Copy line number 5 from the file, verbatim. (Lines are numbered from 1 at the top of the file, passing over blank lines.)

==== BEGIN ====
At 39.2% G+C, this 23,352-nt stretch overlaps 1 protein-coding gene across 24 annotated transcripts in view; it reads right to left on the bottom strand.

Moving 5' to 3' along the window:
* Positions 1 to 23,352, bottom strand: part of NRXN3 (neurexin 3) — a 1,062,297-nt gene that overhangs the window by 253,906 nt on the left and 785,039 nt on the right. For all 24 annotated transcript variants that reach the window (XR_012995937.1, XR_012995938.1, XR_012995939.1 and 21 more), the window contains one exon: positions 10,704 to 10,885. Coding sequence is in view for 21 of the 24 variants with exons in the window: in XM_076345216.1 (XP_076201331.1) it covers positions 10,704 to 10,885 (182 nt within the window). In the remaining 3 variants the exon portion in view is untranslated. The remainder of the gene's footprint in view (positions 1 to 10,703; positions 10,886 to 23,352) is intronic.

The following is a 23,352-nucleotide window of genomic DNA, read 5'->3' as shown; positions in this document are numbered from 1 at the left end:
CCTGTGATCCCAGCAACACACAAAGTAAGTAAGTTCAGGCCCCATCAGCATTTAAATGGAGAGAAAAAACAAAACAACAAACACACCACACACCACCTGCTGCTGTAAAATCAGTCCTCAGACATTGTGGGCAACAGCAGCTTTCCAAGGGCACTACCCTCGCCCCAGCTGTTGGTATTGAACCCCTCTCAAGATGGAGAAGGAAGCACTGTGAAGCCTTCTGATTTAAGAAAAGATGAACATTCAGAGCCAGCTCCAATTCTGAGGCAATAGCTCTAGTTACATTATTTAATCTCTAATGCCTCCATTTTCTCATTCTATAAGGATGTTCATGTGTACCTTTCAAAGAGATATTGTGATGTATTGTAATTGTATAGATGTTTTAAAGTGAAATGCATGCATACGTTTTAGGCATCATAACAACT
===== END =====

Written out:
CCTGTGATCCCAGCAACACACAAAGTAAGTAAGTTCAGGCCCCATCAGCATTTAAATGGAGAGAAAAAACAAAACAACAAACACACCACACACCACCTGCTGCTGTAAAATCAGTCCTCAGACATTGTGGGCAACAGCAGCTTTCCAAGGGCACTACCCTCGCCCCAGCTGTTGGTATTGAACCCCTCTCAAGATGGAGAAGGAAGCACTGTGAAGCCTTCTGATTTAAGAAAAGATGAACATTCAGAGCCAGCTCCAATTCTGAGGCAATAGCTCTAGTTACATTATTTAATCTCTAATGCCTCCATTTTCTCATTCTATAAGGATGTTCATGTGTACCTTTCAAAGAGATATTGTGATGTATTGTAATTGTATAGATGTTTTAAAGTGAAATGCATGCATACGTTTTAGGCATCATAACAACT